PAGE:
Adult-acquired flatfoot or posterior tibial tendon dysfunction tends to lead to a gradual loss of the arch. The posterior tibial muscle is a deep muscle in the back of the calf. It is a long tendon that extends from above the ankle and attaches into several sites around the arch of the foot. This muscle acts like a stirrup on the inside of the foot supporting the arch. The posterior tibial muscle stabilizes the arch and creates a rigid platform for walking and running. If this muscle and/or tendon is damaged or torn, the arch loses its stability and collapses, resulting to a flatfoot.
Podiatrists recommend surgery to give patients a stable and functional foot. Depending on the severity of the deformity, this corrective surgery will require several procedures. These may include:
- Tenosynovectomy – a procedure to clean away (debridement) and remove any of the inflamed tissue around the tendon.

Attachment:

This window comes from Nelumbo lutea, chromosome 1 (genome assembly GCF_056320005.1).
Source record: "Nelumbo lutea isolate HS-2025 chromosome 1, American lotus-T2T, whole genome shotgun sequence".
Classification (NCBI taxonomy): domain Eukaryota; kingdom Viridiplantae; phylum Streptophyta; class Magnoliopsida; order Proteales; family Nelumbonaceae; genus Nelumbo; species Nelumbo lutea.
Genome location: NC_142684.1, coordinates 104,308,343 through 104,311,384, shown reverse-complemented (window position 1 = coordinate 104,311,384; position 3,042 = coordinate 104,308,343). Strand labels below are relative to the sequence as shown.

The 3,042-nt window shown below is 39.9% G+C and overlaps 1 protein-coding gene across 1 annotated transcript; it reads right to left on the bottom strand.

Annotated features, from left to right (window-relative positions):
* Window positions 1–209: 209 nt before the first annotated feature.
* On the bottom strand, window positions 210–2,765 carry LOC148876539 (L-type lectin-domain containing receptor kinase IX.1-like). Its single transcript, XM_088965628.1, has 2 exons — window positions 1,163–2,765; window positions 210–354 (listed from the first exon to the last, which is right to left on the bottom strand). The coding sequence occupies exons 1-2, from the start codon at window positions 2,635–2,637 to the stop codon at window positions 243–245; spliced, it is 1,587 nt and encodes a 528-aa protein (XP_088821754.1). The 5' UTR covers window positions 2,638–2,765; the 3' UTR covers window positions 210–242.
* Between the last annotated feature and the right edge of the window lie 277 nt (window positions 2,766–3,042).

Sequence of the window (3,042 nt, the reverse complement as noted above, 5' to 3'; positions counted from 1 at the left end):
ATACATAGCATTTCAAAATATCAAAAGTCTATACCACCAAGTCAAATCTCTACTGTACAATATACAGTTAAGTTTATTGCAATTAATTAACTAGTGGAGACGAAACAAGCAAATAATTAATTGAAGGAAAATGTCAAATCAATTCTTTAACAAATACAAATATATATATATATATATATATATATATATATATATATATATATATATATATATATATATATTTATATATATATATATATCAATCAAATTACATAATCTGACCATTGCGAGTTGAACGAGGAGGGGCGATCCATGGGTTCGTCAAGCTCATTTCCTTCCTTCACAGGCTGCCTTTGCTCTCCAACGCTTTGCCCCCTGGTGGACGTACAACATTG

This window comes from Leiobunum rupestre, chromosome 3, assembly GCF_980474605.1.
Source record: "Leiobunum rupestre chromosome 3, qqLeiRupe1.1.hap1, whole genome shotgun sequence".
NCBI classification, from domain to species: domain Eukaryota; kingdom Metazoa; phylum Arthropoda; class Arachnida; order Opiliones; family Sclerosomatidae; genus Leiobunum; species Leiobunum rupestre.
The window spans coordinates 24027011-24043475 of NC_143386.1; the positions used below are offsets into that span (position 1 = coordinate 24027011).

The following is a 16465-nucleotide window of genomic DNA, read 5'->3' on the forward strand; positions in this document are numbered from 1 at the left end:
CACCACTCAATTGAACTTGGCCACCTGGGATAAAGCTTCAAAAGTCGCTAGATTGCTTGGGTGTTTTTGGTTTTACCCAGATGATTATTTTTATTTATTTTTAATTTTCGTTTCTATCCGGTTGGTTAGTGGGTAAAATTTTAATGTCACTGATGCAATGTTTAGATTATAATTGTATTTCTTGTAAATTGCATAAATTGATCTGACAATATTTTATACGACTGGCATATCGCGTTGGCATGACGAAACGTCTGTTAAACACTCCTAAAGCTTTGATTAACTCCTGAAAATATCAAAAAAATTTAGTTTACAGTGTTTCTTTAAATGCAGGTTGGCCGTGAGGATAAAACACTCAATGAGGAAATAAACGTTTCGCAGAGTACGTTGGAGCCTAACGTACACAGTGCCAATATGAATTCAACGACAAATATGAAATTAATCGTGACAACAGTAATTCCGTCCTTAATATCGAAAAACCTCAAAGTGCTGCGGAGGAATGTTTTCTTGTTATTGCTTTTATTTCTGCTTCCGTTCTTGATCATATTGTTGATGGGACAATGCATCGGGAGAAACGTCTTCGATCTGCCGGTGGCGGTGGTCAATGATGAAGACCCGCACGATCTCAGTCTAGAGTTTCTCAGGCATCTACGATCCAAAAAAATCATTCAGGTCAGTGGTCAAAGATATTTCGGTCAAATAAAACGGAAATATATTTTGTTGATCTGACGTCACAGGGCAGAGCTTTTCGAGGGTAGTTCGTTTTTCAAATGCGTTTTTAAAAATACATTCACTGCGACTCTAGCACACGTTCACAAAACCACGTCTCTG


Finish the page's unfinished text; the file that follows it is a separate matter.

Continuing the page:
- Osteotomy – removal of a portion of the heel bone (calcaneus) to move the foot structure back into alignment.
- Tendon Transfer – in which replacement fibers from another tendon are inserted to help repair damage.
- Lateral Column Lengthening – implants a small piece of bone (usually from the hip) outside the heel bone to create the proper bone alignment and rebuild the arch.
- Arthrodesis – fusing one or more bones together to eliminate any joint movement, which stabilizes the foot and prevents any further deterioration or damage.